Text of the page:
The FCC Grants More Wireless Spectrum

FCC_New_LogoIn several actions on Monday the FCC granted for wireless spectrum for use as WiFi and cellular data.

In the WiFi arena the FCC freed up three new bands of spectrum for use as WiFi. The specific bands that are now available to the public include spectrum between 5470 – 5725 MHz and another band between 5725 – 5850 MHz. These two bits of spectrum were already surrounded by other WiFi spectrum and were referred to in the past as WiFi potholes. This now creates a continuous band between 5150 – 5250 MHz.

The two new bands are together 75 MHz of new WiFi spectrum and begin the process the Commission started in 2010 in the National Broadband Plan Order, when they said that they would find 500 new MHz of public spectrum.

Of course, there are not devices on the market capable of utilizing these two pieces of spectrum immediately, but one would expect that devices shipped fairly soon will have the capacity. Because these two pieces of spectrum were islands within a larger band of WiFi spectrum it will be easier to include them than it was to exclude them. These new pieces of spectrum will make it that much easier to use our insatiable use of WiFi for cellular offload and other mobile computing needs like watching video.

The FCC also announced that there will be an auction for new bandwidth that will be available to cellular carriers for 4G wireless. The three bands exist between 1695 – 1710 MHz, 1755 – 1780 MHz and 2155 – 2180 MHz. The FCC labeled this new spectrum as Advanced Wireless Services 3 (AWS-3)

There is a catch, though with these spectrum in that any cellular company that uses it has to share it with existing government wireless systems. Nationwide there are over 3,100 registered uses in this spectrum that range from the Department of Homeland Security for border surveillance to the US Army for tactical communication. The FCC is not planning to move most of these uses out of the spectrum but will instead expect any carrier that buys the spectrum to somehow coexist with the existing uses.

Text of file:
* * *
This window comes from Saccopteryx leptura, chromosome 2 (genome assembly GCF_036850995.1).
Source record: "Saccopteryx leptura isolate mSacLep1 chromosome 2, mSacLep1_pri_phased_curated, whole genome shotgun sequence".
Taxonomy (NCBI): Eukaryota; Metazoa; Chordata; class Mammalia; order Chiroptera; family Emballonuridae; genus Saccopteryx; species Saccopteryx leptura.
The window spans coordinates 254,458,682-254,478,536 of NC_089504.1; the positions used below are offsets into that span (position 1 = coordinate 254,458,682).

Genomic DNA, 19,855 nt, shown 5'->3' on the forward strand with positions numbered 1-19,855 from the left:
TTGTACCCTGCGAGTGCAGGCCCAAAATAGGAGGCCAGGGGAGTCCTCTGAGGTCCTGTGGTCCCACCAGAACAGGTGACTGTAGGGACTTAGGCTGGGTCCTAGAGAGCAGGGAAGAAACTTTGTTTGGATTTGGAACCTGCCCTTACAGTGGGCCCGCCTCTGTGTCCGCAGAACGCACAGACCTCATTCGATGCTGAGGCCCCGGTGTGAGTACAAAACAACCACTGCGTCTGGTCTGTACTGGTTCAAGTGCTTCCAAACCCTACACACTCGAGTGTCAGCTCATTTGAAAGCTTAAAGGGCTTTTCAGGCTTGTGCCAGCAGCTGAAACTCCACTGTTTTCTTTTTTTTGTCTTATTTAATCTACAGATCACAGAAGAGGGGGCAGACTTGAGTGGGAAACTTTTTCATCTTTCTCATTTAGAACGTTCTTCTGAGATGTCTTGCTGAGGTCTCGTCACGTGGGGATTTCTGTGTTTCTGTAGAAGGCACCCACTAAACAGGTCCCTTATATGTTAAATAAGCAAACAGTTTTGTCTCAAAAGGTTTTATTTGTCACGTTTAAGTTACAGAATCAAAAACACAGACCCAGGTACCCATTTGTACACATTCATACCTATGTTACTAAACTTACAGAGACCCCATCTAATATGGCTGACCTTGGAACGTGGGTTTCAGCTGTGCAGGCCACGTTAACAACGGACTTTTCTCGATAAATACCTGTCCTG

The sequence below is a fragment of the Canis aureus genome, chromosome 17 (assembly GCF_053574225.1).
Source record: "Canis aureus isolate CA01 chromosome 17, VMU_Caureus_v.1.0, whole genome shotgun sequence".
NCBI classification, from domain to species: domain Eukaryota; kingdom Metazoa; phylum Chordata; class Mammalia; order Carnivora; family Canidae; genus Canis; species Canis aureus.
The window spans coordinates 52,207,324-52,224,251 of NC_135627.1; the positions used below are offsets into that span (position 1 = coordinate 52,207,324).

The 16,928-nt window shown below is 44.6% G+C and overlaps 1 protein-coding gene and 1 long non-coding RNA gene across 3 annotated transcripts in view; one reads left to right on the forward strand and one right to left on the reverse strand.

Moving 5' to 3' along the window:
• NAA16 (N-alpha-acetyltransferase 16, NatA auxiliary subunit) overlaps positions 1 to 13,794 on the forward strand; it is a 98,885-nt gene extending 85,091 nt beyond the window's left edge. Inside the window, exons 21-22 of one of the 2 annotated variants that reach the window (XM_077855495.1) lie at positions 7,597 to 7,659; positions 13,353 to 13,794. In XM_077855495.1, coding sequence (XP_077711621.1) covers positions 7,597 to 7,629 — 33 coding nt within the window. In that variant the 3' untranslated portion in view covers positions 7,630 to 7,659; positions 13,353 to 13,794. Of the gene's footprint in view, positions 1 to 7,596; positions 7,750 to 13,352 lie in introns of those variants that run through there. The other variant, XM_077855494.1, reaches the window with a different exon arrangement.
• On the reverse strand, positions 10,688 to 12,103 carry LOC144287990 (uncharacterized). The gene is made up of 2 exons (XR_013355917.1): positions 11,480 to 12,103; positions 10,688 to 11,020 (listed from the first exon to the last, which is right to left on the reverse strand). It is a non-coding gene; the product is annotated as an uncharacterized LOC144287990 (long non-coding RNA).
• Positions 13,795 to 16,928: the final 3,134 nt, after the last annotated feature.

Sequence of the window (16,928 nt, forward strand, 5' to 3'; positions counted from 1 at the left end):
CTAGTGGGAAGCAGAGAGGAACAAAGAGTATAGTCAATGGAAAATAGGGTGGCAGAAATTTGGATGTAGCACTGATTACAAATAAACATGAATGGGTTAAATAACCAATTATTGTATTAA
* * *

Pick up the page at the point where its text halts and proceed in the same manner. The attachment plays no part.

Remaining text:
The major wireless carriers aren’t nuts about the idea but have agreed to run tests to see how they might share the frequency with the government. Obviously they would not share networks, but in areas of contention each would have authorized use of the spectrum somehow. Obviously the wireless carriers would love the spectrum cleared for their exclusive use, and there will be many markets where the spectrum is clear or mostly clear.

The FCC announced that it is going to auction off this spectrum in a mixture of large and small blocks, and in large and small geographic areas. They hope this will entice smaller regional carriers to go after spectrum for use in rural markets. They plan on auction rules that give an edge in these small markets to the small carriers plus T-Mobile. The proceeds from this auction are aimed at helping to pay for FirstNet, the nationwide emergency response network. Let’s just hope that by requiring bandwidth sharing that the big carriers show up and bid. They don’t always do so as evidence by the last auction where the only bidder was Dish Networks at the required minimum bid.

Certainly these announcements are good news for anybody with a cell phone, and having additional WiFi spectrum is going to make us that much more ready for the Internet of Things. As a country we have an insatiable demand for wireless spectrum and this is one more step towards making enough spectrum available to keep us humming along.

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